Real-time Hand Gesture Recognition
The field of Human Robot Interaction is a mandatory component in creating Artificial Intelligence programs. Here, the feature known as Hand Gesture Recognition (HGR) receives an important role. The aim of this article is to realize a real-time HGR system analogous to the one proposed by the authors, based on two distinct classifiers:
- Heuristic Classifier
- Neural Network-based Classifier
The system then is evaluated with respect to the specific classifier that corresponds with one of four different gesture: OpenPalm, Victory, ClosedFist, PointingUp.
Even though working with pixel (pixel-based approach) is the first thing that comes to mind in regards to building the system, it is not suitable as you might think. For the Neural Network-based Classifier you should create (or find) a balanced dataset who can cover all kinds of variations in hands images (e.g. background, hand shape, hand position etc.). On the other hand, an Heuristic Classifier has to work with metrics defined at a pixel level, once the hand has been detected in the frame. Thus, it is necessary to follow a more stable approach (skeleton-based approach), namely working with hand skeletons instead of RGB matrices.
Hand Skeleton Model
Thanks to MediaPipe, it is possible to set up rapidly a model that can analyze the video frame, detect the hand’s palm position and compute the hand skeleton.
The hand skeleton is based on a skeleton model — that is, a set of 21 landmarks which correspond to the 21 points of interest. Each landmark has world relative coordinates. In this way the system, for both the classifier, receives an input of 21 landmarks instead of RGB matrices.
It is noticeable that each gesture has a specific configuration of fingers states that can be used for the recognition through a certain type of metric.
Thus, the aim is to associate a state with each finger and then classify the gesture through some logic expression defined on them. Only three finger states exist: Straight, Bent and Crossed. In order to assign the states, the Heuristic Classifier works with metrics defined through the geometry of the hand skeleton and applies to them some thresholds.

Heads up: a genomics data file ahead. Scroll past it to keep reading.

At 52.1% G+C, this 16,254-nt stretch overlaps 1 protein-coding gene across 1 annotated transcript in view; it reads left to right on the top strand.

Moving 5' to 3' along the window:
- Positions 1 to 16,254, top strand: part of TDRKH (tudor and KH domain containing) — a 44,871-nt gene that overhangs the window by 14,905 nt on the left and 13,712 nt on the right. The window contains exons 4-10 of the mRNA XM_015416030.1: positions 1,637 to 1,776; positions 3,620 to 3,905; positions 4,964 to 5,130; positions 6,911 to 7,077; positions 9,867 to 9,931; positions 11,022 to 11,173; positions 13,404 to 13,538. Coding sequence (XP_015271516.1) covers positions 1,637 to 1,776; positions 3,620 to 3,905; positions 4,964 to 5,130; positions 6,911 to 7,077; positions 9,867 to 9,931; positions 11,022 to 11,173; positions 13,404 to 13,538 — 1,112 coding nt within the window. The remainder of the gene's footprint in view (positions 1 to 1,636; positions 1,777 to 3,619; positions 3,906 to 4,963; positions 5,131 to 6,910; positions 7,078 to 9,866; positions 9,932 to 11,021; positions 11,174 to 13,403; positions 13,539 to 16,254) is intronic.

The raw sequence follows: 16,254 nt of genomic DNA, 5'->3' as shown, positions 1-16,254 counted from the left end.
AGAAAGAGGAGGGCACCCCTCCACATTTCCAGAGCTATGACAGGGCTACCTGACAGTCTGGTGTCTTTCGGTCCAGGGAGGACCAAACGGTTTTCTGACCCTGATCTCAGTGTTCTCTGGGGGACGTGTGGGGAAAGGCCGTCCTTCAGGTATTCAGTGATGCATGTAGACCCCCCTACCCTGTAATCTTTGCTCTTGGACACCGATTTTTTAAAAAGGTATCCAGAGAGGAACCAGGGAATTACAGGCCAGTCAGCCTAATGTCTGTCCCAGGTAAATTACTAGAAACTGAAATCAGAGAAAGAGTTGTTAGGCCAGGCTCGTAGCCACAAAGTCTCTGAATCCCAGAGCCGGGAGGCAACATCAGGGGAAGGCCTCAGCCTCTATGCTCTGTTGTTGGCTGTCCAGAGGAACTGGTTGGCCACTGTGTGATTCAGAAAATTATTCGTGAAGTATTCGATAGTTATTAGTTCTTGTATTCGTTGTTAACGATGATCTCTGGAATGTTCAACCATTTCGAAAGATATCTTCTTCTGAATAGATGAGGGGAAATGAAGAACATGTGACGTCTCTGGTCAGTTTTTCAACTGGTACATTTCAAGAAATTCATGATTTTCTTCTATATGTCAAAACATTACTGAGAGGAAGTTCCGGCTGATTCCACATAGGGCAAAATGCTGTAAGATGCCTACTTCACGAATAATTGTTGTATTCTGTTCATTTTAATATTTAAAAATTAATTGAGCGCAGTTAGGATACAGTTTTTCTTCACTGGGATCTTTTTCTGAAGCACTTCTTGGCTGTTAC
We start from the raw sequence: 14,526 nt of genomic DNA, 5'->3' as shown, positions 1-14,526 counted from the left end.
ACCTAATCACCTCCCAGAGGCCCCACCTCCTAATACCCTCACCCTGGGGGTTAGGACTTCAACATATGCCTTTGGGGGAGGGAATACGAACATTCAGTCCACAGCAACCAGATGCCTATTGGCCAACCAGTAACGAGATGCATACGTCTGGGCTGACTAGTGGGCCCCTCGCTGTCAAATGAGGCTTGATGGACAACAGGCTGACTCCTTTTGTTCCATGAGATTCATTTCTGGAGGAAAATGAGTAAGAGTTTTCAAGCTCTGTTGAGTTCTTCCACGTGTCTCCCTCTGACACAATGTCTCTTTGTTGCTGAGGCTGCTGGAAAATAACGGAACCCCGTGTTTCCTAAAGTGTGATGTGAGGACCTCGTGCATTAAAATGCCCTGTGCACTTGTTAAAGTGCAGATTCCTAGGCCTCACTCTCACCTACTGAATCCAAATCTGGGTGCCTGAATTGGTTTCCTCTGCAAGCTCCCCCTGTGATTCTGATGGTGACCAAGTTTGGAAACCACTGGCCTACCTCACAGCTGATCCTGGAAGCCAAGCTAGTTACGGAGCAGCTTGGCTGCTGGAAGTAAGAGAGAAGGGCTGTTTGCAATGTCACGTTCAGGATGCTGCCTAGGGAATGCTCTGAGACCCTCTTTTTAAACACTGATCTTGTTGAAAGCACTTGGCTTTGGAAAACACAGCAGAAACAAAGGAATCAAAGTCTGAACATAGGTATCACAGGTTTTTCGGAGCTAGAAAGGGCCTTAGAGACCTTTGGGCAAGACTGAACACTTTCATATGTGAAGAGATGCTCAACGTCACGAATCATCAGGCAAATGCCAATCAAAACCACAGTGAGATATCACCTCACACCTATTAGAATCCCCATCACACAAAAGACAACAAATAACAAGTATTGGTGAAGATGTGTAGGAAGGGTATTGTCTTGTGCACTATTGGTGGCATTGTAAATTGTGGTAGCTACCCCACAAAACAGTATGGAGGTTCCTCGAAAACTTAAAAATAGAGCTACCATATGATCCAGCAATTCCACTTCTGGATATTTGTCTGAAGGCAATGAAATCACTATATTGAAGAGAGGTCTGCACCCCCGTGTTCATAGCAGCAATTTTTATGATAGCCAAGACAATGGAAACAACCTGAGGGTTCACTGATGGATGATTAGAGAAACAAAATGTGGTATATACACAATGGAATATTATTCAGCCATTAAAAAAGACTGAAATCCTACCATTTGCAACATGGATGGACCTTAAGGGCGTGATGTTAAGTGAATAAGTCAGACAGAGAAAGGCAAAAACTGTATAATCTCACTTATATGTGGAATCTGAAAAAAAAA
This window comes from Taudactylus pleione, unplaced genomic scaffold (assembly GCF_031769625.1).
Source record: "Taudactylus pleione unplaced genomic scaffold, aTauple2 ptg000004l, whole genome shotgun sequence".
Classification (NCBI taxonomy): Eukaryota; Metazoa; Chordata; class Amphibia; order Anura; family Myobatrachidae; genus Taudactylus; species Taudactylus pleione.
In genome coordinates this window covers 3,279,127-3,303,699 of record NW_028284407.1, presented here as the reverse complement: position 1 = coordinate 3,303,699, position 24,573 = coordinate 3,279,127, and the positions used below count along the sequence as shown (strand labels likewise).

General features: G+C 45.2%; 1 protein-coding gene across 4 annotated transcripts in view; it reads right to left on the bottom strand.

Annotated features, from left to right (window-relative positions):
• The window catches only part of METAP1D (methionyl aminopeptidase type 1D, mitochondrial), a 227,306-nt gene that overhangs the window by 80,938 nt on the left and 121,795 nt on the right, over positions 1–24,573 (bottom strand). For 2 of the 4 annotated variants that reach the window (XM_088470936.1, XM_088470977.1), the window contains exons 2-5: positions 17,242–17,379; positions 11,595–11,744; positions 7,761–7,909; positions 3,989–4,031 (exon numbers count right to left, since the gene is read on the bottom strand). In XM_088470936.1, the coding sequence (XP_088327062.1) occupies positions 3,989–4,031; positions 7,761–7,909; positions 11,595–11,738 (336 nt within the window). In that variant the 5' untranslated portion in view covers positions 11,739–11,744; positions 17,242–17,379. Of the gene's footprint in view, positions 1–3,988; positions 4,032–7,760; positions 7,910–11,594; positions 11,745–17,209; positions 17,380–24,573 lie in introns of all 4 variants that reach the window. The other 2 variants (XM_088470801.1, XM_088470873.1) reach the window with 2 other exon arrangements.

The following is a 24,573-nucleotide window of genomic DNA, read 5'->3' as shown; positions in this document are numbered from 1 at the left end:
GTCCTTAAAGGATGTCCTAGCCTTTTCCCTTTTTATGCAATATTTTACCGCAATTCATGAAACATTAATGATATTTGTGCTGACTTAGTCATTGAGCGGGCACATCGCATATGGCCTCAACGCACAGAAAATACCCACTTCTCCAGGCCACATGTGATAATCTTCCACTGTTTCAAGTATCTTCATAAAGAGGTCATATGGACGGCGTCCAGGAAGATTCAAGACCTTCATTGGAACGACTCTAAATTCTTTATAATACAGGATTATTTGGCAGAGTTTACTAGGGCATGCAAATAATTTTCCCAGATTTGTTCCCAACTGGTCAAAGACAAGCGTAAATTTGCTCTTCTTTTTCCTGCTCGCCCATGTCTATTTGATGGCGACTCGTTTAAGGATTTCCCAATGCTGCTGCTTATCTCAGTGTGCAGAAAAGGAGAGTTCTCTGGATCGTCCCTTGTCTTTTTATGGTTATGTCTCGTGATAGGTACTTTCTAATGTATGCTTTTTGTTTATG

States: Straight and Bent
For Straight and Bent states the metric is calculated by finding the distance between the last landmark of the finger and a center keypoint. The latter is calculated as a mean point between the index, middle and pinky knuckle landmarks.
In order to assign a distance value to each finger, the landmarks’ coordinates are normalized with respect to the center key point. This step helps to obtain a distance value invariant with respect to the hand position and pretty robust with respect to hand orientation. In this way, each finger has its own distance value from the center key point. The next step is to empirically find a threshold in order to classify the finger as Straight or Bent.
The state Crossed is related to the thumb as required by the Victory and PointingUp gesture. It is possible to assign this state to a thumb by computing the angle between the thumb itself and the palm.
The value of the angle is interpreted based on how much the thumb is crossing the palm. However, this time the metric is not rotation-invariant. Changing the hand orientation on the vertical axis modifies significantly the value of the angle. For this reason, a perspective correction is applied through homographic transformation.